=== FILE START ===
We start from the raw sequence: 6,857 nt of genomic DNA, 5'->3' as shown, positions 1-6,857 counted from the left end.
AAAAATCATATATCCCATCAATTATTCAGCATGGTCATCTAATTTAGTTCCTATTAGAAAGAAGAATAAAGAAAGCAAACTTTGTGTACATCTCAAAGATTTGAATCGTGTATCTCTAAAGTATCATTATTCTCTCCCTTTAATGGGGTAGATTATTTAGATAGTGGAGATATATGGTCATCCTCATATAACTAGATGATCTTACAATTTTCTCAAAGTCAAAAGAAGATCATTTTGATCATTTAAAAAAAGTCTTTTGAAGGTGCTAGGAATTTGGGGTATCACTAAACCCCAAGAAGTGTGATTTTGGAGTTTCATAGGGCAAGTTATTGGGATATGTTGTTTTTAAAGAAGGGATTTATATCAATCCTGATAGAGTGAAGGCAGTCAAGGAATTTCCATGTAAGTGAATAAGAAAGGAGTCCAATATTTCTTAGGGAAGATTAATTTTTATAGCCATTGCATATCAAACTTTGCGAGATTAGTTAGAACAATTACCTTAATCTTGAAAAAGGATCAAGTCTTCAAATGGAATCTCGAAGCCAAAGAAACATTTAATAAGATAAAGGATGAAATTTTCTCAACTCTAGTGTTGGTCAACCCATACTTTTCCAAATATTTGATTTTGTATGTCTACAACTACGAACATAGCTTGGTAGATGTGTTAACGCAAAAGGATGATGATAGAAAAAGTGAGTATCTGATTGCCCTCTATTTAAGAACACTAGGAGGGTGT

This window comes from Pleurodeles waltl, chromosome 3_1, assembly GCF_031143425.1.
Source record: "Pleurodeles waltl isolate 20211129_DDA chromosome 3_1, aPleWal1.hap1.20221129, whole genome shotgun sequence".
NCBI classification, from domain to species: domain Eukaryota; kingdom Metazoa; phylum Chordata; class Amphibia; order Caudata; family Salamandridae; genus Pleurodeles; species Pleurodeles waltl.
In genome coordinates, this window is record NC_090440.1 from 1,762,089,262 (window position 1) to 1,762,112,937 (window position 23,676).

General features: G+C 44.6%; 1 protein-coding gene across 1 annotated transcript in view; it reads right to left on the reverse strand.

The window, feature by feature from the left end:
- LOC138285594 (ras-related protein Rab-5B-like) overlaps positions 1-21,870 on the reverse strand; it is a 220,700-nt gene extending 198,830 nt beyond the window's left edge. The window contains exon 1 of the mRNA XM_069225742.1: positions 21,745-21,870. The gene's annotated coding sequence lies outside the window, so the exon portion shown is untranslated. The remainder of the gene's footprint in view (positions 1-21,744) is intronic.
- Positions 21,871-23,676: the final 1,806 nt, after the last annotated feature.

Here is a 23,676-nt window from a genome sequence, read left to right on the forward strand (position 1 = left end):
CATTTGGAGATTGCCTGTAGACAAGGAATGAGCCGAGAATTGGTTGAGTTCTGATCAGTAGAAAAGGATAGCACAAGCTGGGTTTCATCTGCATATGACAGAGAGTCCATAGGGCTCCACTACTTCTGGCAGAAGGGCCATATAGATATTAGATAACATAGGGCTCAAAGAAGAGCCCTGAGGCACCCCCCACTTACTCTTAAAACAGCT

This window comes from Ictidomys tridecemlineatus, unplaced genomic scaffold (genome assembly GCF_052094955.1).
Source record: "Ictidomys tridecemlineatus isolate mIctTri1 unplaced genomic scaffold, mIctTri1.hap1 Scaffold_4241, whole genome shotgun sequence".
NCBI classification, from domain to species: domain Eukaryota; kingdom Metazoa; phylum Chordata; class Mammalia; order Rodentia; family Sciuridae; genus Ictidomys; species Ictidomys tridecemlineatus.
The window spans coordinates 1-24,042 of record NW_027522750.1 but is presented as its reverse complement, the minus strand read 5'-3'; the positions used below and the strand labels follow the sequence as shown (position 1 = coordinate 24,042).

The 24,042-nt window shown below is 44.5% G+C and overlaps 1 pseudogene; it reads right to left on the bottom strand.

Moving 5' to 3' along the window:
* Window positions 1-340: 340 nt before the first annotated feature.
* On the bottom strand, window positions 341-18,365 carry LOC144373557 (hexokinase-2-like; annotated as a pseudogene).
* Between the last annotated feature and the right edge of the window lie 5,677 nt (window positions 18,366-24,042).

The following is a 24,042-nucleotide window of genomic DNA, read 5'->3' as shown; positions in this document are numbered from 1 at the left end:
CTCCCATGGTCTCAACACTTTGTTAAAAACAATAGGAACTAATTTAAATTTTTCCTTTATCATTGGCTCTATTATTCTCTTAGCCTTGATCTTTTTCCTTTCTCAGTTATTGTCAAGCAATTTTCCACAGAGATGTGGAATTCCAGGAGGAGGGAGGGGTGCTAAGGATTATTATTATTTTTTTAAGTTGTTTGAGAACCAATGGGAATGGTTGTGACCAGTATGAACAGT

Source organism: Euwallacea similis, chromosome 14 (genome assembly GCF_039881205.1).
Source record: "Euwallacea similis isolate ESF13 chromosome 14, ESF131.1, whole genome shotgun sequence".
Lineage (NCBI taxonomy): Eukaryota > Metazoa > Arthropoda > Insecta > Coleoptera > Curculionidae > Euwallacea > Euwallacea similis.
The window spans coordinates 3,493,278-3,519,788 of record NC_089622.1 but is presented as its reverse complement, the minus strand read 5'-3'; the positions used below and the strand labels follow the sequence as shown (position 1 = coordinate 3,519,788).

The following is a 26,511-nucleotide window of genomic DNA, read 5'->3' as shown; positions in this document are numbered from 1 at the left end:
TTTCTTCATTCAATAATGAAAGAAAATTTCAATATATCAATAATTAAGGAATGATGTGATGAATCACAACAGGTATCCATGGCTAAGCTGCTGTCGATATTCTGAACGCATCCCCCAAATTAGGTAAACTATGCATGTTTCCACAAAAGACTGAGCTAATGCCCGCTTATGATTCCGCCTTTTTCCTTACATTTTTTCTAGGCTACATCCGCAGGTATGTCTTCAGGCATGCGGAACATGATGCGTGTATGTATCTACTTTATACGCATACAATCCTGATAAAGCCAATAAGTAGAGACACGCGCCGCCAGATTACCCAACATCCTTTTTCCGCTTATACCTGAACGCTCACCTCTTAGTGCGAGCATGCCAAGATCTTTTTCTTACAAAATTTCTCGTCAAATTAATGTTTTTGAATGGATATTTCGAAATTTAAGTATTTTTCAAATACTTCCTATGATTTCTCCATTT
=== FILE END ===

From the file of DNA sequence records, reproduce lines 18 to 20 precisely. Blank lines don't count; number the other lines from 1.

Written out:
Moving 5' to 3' along the window:
* Window positions 1-340: 340 nt before the first annotated feature.
* On the bottom strand, window positions 341-18,365 carry LOC144373557 (hexokinase-2-like; annotated as a pseudogene).